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September 1929


Author Affiliations

Fellow of the National Research Council and Research Fellow in Medicine, Harvard Medical School and Massachusetts General Hospital; Research Fellow in Medicine, Massachusetts General Hospital; BOSTON

From the Metabolism and Neurological Laboratories of the Massachusetts General Hospital.

Arch Intern Med (Chic). 1929;44(3):368-373. doi:10.1001/archinte.1929.00140030067007

Observations were made on the cerebrospinal fluid1 of patients with myxedema before and after the administration of desiccated thyroid. These observations are presented under three headings: (1) the protein content, (2) the distribution of chloride ions between the plasma and the cerebrospinal fluid and (3) the rate of flow.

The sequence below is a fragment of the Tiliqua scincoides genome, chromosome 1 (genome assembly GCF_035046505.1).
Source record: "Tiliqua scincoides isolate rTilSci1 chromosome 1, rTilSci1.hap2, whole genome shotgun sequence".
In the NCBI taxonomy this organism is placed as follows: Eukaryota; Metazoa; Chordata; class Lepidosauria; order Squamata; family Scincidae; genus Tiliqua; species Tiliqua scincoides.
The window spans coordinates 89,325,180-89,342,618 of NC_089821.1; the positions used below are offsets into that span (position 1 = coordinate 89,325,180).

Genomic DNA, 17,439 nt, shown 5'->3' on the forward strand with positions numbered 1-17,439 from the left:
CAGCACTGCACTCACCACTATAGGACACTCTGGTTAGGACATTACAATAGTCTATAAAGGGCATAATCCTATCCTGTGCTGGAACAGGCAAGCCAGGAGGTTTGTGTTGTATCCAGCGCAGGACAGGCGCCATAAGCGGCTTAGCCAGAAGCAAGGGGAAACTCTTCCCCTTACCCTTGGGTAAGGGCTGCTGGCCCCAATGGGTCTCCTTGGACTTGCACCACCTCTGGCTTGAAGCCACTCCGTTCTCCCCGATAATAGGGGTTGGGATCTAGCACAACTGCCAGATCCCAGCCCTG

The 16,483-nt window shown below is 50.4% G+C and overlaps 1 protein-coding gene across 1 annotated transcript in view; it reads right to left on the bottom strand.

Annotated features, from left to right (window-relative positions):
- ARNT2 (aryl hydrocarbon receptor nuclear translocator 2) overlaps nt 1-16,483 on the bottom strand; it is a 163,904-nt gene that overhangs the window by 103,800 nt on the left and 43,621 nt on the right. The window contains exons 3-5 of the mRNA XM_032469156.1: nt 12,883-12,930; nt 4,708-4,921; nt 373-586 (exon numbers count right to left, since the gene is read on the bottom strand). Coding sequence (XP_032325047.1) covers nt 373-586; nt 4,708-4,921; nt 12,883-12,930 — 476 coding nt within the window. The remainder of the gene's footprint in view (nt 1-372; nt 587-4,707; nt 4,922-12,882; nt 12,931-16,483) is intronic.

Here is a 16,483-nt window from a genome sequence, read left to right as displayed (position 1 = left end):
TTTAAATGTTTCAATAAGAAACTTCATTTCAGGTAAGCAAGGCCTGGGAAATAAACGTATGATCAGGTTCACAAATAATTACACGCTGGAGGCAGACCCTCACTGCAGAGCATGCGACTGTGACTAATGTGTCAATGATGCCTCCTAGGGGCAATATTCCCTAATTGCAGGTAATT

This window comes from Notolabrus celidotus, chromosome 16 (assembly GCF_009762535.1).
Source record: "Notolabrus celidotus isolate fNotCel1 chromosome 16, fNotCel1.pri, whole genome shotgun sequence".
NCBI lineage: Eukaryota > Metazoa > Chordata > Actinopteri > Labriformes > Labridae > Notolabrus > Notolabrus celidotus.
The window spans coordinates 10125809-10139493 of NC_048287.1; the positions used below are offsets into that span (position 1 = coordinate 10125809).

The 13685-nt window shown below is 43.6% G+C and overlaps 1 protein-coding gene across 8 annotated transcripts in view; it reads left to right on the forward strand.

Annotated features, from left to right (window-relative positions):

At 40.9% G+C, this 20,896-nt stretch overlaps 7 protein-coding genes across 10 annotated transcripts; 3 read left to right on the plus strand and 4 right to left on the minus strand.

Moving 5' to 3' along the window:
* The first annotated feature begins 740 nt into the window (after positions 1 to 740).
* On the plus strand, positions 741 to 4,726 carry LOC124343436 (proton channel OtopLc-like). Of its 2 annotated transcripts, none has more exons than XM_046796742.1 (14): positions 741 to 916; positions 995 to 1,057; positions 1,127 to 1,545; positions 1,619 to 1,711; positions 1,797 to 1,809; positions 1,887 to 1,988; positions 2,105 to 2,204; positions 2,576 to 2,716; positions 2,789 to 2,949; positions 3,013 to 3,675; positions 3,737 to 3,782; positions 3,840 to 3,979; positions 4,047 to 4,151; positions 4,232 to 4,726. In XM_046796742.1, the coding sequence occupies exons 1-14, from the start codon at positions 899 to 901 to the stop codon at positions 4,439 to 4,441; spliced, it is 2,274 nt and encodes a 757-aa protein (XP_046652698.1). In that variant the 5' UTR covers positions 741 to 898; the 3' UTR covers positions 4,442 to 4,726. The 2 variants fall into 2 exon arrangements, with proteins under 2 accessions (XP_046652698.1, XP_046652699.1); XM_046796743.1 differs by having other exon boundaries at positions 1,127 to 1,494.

THE PROTEIN CONTENT  The measurements,2 which are summarized in table 1, show two facts: 1. In thirteen of seventeen cases, the protein concentration was high during the period of myxedema.3 Qualitative tests (the ammonium sulphate ring test of Ross and Jones, and precipitation with an equal quantity of 95 per cent alcohol) indicated that this was true for both albumin and globulin fractions. 2. In all but two cases a well marked drop in the concentration occurred as the basal metabolism approached normal, following the administration of desiccated thyroid. Data on a typical case are plotted in chart 1. In the